Writing for the Web

The Web is different

man using binoculars

  • Reading a Web site as like looking at a billboard through binoculars.
  • You can’t see it all at once, and you have to concentrate.
  • The resolution is much lower than in print, and you can’t easily tilt the screen or adjust your distance.
  • Light is projected into your eye rather than being a diffused reflection.
  • There is rarely a single linear path through a Web site.

Understand the push-pull models

cat We’re used to pushing information at our audiences. It’s the “spray and pray” approach.

Now they’re pulling information from our Web sites – getting what they want when they want it.

Like cats, our visitors go where they want when they want.

Understand what makes a Web site work

Puzzle pieces
All five components shown at right are important.

  • Disorganized information on an unreadable page won’t be effective.
  • Stale, outdated ideas won’t work.
  • Interactivity isn’t essential, but it certainly improves the visitor’s experience if it’s done well.

Analyze the audiences

  • examine shared contexts – are you assuming too much understanding?
  • what are they seeking when they visit you? have you designed the site around that?
  • what do they already know or think about your product and your organization?

Clarity – getting through

  • Web users have the attention span of a five-year-old; if they get confused they will leave
  • knowledge isn’t power – structured access to knowledge is
  • your job is to report, interpret, annotate, and link; hypertext is a powerful tool for doing that well

Build in quality

  • updates, additions, maintenance are critical
  • don’t use other people’s writing as-is unless it fits
  • test thoroughly

Build in interactivity

  • it keeps the reader engaged
  • but only if you design a dialogue, not a monologue
  • reward each action with new, relevant information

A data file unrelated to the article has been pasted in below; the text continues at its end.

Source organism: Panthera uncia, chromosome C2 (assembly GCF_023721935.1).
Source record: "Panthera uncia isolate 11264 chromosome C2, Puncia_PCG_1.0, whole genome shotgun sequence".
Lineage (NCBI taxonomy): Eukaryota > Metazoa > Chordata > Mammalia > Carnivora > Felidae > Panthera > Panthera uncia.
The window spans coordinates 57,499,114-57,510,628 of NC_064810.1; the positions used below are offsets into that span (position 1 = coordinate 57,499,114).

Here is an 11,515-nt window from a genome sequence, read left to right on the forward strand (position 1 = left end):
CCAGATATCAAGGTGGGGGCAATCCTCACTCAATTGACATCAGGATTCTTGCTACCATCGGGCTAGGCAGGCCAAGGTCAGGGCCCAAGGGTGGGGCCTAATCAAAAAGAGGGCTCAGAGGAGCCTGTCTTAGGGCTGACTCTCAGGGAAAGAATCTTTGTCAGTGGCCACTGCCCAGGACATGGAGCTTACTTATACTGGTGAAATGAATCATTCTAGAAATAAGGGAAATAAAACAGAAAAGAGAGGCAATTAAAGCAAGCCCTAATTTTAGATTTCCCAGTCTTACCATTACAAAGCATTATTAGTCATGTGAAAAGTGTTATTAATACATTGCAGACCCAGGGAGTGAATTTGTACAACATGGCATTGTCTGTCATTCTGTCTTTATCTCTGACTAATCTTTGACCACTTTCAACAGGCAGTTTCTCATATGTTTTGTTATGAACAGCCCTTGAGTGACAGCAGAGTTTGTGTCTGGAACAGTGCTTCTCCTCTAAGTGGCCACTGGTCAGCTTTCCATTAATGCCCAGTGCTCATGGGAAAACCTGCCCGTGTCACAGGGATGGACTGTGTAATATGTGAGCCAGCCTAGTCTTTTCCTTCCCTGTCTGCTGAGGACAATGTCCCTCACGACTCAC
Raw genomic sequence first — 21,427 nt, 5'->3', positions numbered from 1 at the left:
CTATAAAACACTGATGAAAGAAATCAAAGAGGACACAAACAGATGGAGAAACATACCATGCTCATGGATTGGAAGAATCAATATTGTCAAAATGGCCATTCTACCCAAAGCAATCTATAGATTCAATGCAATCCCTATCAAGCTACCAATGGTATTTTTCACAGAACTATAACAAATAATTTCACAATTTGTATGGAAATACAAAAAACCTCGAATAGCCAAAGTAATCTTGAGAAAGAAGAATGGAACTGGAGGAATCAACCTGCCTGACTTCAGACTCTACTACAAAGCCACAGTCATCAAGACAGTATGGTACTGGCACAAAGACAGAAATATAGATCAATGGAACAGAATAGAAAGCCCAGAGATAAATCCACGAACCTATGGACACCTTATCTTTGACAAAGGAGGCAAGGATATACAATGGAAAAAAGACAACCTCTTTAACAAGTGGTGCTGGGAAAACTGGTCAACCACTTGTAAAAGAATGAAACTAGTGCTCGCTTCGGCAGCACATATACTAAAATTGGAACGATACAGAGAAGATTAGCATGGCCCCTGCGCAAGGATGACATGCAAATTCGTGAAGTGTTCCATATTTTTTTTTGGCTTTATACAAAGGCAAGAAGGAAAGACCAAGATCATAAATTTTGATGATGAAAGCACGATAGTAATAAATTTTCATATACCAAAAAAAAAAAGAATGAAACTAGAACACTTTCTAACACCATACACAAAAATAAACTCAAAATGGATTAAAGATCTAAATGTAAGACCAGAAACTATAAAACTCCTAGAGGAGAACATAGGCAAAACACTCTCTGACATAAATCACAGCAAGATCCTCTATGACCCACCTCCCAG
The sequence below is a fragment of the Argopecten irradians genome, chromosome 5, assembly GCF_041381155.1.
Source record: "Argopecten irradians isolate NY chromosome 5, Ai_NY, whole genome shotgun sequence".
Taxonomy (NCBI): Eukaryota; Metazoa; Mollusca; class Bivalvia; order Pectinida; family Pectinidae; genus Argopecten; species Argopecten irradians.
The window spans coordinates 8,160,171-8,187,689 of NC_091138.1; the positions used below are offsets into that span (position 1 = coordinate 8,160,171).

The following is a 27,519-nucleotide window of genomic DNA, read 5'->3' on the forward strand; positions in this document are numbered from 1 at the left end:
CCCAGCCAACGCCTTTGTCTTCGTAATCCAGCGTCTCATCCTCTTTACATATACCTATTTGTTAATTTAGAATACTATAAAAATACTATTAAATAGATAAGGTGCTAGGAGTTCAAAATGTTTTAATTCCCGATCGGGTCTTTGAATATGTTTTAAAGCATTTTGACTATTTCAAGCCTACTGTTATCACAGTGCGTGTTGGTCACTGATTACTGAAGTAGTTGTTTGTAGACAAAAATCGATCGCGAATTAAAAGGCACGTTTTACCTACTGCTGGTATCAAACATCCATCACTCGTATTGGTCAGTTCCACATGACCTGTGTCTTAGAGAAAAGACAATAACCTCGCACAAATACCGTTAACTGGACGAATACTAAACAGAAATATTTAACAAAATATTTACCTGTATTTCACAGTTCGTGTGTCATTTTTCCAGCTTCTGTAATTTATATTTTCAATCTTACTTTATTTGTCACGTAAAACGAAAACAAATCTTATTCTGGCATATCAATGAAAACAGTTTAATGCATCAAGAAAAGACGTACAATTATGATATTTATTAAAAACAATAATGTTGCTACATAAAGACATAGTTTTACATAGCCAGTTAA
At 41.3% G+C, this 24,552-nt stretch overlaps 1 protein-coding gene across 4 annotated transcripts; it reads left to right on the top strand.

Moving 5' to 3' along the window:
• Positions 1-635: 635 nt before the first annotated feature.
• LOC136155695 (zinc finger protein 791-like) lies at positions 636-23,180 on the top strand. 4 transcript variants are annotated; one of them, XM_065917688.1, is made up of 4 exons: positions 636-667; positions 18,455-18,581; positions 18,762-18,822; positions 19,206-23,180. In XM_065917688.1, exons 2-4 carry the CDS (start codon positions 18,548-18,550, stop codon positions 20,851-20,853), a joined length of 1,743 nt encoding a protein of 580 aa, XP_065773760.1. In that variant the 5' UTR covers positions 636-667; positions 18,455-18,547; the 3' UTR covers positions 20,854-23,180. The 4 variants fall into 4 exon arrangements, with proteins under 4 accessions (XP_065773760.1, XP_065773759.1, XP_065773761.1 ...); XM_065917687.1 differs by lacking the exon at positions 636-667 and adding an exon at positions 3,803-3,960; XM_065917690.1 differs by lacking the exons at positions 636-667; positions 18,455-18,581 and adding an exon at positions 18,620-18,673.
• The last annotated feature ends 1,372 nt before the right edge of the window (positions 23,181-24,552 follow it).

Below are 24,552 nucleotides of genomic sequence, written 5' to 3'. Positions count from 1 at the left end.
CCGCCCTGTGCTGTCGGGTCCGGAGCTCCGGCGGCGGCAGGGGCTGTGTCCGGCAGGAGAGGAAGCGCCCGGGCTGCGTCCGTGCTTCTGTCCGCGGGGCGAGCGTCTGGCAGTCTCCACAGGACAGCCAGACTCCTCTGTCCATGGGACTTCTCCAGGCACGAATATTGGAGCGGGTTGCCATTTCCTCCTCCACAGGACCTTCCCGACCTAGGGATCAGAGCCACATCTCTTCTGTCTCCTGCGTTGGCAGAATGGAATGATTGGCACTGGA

• test how it works

Organize it as you write it

  • design it for online – you can’t just shovel it over from print
  • watch the length — it has to be about 50% shorter online unless it’s a “destination page”
  • use PLAIN language — because it works better online
  • chunk it, design it as hypertext
  • learn how to write link text that doesn’t break the flow
  • give up control to the viewer
  • understand that nearly everyone scans instead of reading
  • structure for multiple audience(s) – hypertext helps you do
  • write with a human touch — the impersonal Web needs that
  • design in measurement and feedback

Present it

  • the writer can’t stay aloof from the details of presentation
  • don’t be bullied by management or designers or techies
  • use graphics wisely and not too much
  • remember you don’t have much font control
  • use titles, headings and white space to improve readability
  • think hard about how to let visitors print the page if they want to
  • use links wisely — to add value to your site, not to send visitors away.

Provide navigational aids

  • provide a brief introduction and orientation on each page so
    any page can stand alone
  • check all the links, ideally with a link-checker tool
  • indicate information status when necessary (new, not new but
    recently reviewed and confirmed, etc.)
  • write links so viewer can tell where they lead
  • provide meaningful titles

Last Reviewed: 13 years